About Camera Moves
Camera keyframes enable you to modify the position of your camera and have it change over time. The camera keyframes are coordinates indicating the position of your camera on a particular frame. In order to create any camera movements, you must set at least two camera keyframes.
With Camera keyframes, you set the camera to go from one position in the frame to another, over a defined number of frames. You can also to control the velocity at which the camera attains its final position.
Keyframes appear as grey diamonds or half diamonds in the Timeline view. The space between keyframes in the Timeline view represents the number of frames it takes for the camera to move from one keyframe to the next, which determines the speed.
When a keyframe is selected in the Timeline view, it is displayed in blue. Camera keyframes are displayed in the Timeline view only, in a strip above the panel thumbnails. The first and last keyframes in a scene appear as half diamonds, while any in between are displayed as full diamonds.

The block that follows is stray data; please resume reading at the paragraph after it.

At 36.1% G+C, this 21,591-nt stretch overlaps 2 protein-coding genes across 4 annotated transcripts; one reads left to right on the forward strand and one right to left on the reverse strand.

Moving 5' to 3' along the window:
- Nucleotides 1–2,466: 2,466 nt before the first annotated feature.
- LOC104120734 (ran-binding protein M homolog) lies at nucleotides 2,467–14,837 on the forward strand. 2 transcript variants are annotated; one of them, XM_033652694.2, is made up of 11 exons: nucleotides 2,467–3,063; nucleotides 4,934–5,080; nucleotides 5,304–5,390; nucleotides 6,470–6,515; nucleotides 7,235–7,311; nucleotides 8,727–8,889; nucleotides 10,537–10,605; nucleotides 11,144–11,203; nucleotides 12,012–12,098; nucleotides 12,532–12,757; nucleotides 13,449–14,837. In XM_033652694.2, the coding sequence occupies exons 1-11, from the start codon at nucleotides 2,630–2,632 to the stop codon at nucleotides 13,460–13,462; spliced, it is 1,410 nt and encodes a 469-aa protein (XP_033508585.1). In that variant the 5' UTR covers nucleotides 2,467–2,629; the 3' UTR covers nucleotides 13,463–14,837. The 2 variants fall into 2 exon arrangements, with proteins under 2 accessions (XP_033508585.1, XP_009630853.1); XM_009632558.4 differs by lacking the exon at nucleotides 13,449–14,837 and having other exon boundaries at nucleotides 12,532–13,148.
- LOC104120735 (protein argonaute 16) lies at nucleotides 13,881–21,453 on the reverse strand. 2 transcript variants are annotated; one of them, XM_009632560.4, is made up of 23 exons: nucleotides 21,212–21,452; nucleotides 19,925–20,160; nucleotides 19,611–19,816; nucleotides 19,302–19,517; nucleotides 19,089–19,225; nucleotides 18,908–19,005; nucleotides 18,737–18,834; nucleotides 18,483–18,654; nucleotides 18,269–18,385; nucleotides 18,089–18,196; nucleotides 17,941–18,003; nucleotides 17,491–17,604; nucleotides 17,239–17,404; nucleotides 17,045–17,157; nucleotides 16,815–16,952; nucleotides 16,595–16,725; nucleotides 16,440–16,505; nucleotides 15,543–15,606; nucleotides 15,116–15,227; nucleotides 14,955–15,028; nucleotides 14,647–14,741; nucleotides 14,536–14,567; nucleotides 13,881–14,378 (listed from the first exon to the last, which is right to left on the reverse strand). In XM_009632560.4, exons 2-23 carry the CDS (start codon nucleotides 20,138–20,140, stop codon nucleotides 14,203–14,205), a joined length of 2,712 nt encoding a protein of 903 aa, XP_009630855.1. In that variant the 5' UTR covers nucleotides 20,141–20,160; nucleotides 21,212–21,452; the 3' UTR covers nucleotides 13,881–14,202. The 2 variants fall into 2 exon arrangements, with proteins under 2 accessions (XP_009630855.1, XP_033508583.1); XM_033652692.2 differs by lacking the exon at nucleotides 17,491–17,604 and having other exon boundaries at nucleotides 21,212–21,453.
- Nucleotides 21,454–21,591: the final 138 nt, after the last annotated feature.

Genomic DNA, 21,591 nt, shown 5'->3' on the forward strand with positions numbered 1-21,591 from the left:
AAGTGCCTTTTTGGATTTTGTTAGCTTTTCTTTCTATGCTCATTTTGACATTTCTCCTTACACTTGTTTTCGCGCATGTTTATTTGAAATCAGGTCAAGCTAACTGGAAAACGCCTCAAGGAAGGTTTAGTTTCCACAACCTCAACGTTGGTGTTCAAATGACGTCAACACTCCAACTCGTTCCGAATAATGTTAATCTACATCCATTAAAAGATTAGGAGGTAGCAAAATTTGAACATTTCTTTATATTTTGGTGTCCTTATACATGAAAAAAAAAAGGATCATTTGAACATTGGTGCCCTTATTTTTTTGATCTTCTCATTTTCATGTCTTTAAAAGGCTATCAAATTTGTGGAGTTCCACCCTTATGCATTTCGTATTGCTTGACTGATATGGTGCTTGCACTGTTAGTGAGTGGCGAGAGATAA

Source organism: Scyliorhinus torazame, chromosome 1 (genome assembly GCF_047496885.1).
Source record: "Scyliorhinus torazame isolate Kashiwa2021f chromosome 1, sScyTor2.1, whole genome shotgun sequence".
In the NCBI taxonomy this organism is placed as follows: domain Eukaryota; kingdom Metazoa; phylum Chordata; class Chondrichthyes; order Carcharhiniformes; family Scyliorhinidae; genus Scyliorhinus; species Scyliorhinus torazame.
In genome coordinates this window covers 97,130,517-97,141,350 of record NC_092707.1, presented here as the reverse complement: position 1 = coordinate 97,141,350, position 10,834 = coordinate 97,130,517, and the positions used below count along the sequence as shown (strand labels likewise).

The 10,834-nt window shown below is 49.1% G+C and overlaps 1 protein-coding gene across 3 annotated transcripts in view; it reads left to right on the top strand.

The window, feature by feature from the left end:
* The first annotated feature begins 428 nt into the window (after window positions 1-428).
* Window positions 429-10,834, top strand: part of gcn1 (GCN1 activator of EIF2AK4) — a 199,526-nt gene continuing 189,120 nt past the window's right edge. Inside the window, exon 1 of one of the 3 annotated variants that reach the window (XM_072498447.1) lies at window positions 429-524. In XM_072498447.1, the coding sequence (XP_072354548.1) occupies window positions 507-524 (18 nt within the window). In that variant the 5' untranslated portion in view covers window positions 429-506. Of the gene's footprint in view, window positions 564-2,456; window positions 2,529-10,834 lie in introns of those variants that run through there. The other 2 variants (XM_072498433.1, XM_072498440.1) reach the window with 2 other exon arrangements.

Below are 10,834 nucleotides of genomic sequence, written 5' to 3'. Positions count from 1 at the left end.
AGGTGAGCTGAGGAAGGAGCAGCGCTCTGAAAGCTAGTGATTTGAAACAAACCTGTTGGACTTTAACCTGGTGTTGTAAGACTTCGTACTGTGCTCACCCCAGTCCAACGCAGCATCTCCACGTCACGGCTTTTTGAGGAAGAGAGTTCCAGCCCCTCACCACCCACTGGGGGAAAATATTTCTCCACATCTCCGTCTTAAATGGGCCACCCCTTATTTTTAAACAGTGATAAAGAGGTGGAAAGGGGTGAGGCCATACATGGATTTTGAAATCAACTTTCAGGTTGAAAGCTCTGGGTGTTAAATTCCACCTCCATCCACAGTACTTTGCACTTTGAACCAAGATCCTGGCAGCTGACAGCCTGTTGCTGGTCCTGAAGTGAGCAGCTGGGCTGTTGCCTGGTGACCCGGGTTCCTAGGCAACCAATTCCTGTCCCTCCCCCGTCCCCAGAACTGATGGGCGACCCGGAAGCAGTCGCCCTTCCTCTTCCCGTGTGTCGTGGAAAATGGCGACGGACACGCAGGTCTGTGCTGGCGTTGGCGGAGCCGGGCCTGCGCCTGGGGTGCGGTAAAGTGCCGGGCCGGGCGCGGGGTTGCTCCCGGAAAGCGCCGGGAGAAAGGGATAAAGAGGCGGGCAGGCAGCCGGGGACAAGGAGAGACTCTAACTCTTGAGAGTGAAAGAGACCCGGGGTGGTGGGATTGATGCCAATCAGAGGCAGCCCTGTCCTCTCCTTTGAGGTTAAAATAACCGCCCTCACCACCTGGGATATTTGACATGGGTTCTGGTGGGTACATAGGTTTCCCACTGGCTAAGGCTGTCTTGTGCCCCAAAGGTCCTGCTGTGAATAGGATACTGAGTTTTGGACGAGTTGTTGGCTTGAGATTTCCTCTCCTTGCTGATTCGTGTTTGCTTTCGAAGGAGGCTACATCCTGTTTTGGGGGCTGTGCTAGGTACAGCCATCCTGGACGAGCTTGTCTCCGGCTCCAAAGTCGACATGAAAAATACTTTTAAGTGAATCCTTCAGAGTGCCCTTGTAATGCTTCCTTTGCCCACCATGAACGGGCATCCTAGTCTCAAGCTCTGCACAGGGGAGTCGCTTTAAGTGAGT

In the Timeline view, when the first keyframe of the panel is selected, the rectangle that defines the camera frame, along with a large X that quarters the camera frame, is highlighted in green. When the last keyframe is selected, these elements appear in red. If you have any keyframe between the first and last selected, then these elements will appear in blue.
These are the default camera keyframe colours. You can use the Preferences dialog box to choose your own camera keyframe colours. When you do, the new colours will used in the Camera and Stage views, as well as in the different export formats of your storyboard.
If you want to create a truck in or truck out (a move along the Z-axis), you can use the manipulators in the Top or Side views, (you can also click on the upper-left corner of the frame in the Camera view). If you select the arrow pointing along the Z-axis and drag the manipulators from that arrow instead of from the centre point of the manipulator circle, your movements will be locked to that axis. This is useful if you do not want to accidentally displace the up and down or left and right position of your camera frame.
Remember that the light-blue arrows in the Camera view do not necessarily indicate backward and forward movements. If your second camera frame appears larger or smaller than the initial camera frame position, then you can be sure that a camera truck in or truck out was made.